We Need a Democratic Electoral Majority

 by Jeff Cox

For nearly fifty years after the landslide victory of Franklin D. Roosevelt in 1932, the Democratic Party was the natural majority party in America. Two party competition remained vigorous, and Republicans could win temporary victories and assemble interim majorities. At almost every level of government, however, the New Deal electoral coalition provided working majorities for Democrats except in those parts of the country with the strongest traditions of Republican voting.

With hindsight, the New Deal electoral coalition can only be called bizarre. It encompassed white southern segregationists and immigrant Jews on the lower east side, Catholic blue collar workers in northern cities and Protestant family farmers in the border states, technocratic liberal intellectuals with enormous faith in science and prohibitionist followers of the anti-evolutionary rhetoric of William Jennings Bryan. No wonder it fell apart, many commentators say. It could never last, especially after Black voters rallied to the party in the wake of the 1964 civil rights act.

If the New Deal electoral coalition was so bizarre, why was it stable for so long? The answer lies in a reality of American social life that is marginalized in mainstream political discourse, the reality of social class. The great institutional achievements of the New Deal--Social Security Act, the National Labor Relations Act, the Federal Deposit Insurance Corporation--each brought highly visible benefits to the wage-earning majority of Americans. The federal government was seen to act on behalf of the average citizen as rural electric cooperatives lit up the American countryside, and highly visible public works program brought jobs to hundreds of thousands of unemployed Americans and useful public buildings to the general public. Even Ronald Reagan was nostalgic about the WPA!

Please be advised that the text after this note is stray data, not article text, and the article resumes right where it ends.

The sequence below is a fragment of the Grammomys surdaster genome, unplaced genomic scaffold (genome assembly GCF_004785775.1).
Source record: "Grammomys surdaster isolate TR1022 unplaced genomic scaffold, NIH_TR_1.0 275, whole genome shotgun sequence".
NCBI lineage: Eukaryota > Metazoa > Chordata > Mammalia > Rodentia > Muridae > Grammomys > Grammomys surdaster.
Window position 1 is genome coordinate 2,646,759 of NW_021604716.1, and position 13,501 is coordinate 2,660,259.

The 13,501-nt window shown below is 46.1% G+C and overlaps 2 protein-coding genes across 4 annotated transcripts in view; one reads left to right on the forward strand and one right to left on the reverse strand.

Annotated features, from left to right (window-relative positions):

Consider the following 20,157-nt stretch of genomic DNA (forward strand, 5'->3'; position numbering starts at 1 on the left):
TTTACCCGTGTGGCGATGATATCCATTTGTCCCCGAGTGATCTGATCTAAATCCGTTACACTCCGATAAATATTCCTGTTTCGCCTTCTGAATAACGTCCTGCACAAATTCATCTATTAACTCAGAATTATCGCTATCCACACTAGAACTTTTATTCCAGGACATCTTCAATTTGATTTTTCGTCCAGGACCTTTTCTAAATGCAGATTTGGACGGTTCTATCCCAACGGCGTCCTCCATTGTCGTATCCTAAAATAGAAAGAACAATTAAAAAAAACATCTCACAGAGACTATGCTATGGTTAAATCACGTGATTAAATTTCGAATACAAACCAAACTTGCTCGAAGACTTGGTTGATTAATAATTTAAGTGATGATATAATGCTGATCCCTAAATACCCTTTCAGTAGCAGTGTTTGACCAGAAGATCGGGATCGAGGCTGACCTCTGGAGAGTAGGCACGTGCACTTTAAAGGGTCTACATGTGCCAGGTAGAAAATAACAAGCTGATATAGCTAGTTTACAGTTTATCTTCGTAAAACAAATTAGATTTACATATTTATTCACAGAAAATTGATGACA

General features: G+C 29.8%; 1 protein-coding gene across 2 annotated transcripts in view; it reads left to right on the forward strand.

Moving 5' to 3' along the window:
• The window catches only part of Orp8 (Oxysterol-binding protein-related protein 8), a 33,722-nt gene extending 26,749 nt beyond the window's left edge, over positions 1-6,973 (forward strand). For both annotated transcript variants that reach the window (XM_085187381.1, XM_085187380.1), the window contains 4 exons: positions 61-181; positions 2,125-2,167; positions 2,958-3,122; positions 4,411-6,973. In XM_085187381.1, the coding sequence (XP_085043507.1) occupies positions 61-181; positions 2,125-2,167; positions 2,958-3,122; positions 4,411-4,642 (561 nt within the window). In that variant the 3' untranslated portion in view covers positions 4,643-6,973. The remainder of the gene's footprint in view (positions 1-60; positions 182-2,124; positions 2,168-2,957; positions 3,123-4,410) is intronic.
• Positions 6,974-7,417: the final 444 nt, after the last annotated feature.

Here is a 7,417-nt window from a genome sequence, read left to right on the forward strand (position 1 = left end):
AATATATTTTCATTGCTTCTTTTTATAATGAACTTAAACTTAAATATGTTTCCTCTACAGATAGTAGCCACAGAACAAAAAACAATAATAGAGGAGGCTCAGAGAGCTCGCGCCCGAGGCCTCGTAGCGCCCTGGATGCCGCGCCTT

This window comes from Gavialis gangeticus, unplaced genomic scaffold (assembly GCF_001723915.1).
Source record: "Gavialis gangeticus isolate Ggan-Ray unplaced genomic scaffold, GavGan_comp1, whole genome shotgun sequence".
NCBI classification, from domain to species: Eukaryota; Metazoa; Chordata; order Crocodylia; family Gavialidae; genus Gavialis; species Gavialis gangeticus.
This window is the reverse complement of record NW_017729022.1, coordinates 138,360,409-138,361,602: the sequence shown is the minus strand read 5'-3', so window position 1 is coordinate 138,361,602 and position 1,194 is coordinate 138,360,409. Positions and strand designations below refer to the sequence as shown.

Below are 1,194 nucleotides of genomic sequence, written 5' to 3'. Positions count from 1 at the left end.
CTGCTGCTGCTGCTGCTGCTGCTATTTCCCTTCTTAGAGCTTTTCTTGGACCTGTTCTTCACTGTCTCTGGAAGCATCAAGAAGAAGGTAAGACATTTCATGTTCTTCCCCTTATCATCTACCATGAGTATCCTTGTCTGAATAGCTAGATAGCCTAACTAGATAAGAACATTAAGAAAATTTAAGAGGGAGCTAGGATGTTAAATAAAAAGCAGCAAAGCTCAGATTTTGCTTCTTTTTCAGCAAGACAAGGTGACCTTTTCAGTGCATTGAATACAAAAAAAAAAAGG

For fifty years the Democratic Party periodically renewed its political capital by rallying new versions of the New Deal coalition based on an appeal to the common interests of wage earners, homeowners, and family farmers. The New Deal tradition represented a kind of underground socialism in America, at a time when openly socialist parties in post-war Europe were putting even more extensive New Deals in place. Truman’s Fair Deal, Kennedy’s New Frontier, and Johnson’s Great Society were based unabashedly on an appeal to the majority of Americans who work for wages. The Democratic Party was not in flight from its base. Instead, it crafted programs that appealed to its electoral base, and then reached out to the non-ideological “center” of American politics to put together majorities in particular elections.

How different the Democratic Party is today. In the eighties and nineties, under the leadership of Carter, Mondale, Dukakis, Clinton, Gephardt, and Gore, a new style Democratic Party appeared with a leadership divorced from its electoral base. In his first public statement after his defeat by Ronald Reagan, Jimmy Carter condemned the Democratic Party as a millstone around his neck. Democratic leaders began to re-orient themselves to the new, enormous reality of American politics: corporate funding of elections in both parties.

Along with the money went ideas, many of them drawn from the global resurgence of neo-liberal corporatism, and almost all of them hostile to the idea that governments should intervene in markets to protect the interests of wage earners. It came to be accepted as conventional wisdom that Democratic Party has a big problem with its own electoral base, and must “move to the center” in order to win. Heavily dependent on corporate donors to fund their campaigns, Democrats have followed that strategy right down to the local level.